The ‘Big Society’ is a Medieval Society

The ‘Big Society’ is a Medieval Society

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More than 1,600 experts on the Middle Ages have gathered at the International Medieval Congress, which began today at the University of Leeds. The academic conference is the biggest of its kind in the United Kingdom, and the largest medieval themed conference in Europe. This year’s focus will be the contentious themes of poverty and wealth. The conference will examine the approaches and views taken by medieval societies to these issues and compare them to today’s. Delegates will learn that the spirit of volunteering was strong in medieval times, drawing parallels with British Prime Minister David Cameron’s modern day vision of a ‘Big Society’.

The British Government’s impetus on empowering communities by fostering volunteerism and redistributing power so that these communities might take over public services, reducing their reliance on the state, draws significant parallels with Medieval England.

Dr. Miriam Muller of Birmingham University, presenting at this year’s conference, said: “Medieval society was devoid of a welfare state, and those in extreme poverty only had their neighbours or their parish to fall back on for support.”

The study of medieval societies is for Dr. Muller an exciting endeavour as it allows an insight into how communities developed their identities, and how this identity articulates itself in the present day. She added: “As all communities are complex social and cultural constructs, one can not simply will a community into being.”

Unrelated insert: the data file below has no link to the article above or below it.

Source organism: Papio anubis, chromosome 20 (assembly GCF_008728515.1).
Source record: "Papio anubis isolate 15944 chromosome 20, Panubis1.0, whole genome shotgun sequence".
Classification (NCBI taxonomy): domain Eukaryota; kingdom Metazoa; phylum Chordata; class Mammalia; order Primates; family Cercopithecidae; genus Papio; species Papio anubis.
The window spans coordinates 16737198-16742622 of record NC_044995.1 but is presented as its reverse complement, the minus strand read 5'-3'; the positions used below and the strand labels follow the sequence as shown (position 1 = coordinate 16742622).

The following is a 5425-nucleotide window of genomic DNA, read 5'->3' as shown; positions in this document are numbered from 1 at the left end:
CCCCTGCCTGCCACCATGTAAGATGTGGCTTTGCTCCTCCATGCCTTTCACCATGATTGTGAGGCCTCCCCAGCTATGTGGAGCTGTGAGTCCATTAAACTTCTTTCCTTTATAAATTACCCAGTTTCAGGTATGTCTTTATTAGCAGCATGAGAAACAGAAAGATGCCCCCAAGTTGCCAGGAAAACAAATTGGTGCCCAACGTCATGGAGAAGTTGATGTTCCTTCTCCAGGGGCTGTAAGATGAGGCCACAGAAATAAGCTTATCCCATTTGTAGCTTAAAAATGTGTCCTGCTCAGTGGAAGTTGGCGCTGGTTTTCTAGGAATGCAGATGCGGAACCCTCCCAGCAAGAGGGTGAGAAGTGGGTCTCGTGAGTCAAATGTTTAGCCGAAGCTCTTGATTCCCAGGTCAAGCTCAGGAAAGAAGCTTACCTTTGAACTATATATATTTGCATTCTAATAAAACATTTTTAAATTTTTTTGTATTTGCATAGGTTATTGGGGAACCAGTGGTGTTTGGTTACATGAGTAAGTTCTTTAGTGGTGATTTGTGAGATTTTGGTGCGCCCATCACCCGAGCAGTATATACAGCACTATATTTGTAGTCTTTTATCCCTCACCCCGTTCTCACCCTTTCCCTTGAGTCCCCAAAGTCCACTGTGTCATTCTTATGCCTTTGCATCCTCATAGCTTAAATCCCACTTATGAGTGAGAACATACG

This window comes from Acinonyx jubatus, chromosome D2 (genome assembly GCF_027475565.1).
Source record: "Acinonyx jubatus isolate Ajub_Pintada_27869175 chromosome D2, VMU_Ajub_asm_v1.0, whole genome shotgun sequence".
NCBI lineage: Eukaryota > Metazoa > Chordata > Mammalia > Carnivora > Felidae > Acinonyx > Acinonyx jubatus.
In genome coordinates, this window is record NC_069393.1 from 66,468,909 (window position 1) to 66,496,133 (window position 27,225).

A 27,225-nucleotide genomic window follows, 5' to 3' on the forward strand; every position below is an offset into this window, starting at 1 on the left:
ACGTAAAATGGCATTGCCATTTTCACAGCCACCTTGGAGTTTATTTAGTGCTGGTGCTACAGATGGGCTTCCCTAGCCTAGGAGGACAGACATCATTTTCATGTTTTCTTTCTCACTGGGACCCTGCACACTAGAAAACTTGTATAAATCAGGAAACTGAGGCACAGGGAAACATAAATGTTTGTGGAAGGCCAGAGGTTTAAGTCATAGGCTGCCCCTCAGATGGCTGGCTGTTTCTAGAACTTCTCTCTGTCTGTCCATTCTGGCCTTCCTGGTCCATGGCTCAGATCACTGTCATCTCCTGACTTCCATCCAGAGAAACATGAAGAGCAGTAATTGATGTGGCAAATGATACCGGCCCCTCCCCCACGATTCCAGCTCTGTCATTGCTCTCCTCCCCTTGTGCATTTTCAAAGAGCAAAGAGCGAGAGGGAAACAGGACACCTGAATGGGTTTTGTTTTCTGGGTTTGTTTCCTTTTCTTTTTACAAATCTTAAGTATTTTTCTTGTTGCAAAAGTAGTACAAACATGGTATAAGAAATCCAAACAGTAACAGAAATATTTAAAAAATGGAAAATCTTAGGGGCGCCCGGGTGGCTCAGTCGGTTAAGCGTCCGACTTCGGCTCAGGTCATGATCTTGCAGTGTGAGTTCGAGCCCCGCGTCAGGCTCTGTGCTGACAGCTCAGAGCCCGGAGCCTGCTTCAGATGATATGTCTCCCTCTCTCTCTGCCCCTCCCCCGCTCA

Another expert presenting at the conference, Dr. Van Steensel, sees a comparison between medieval society and Prime Minister David Cameron’s ‘Big Society’. He said: “What I would like to point out is that the discussion was and is basically about the same question: the allocation of tasks and responsibilities with regard to the provision of public services within society.

“The concept of a civil society, both in the present day and the Middle Ages, can be used to describe the social organisations occupying the space between the household and the state, which enabled people to coordinate and manage their resources and activities.”

Dr. Miriam Muller will present her paper, ‘Rich and poor in the English village: some aspects of intra-communal dynamics’, on Wednesday 13th July at 0900 in the Linden Room of Weetwood Hall. She can be contacted at [email protected] Dr. Arie van Steensel will present his paper, ‘Urban community building and public institutions in medieval Italy, England, and the Low Countries’, on Thursday 14th July at 1415 in the Club Room of Bodington Hall. He can be contacted at [email protected]

For more information about the International Medieval Congress, please visit their web site at

Source: University of Leeds

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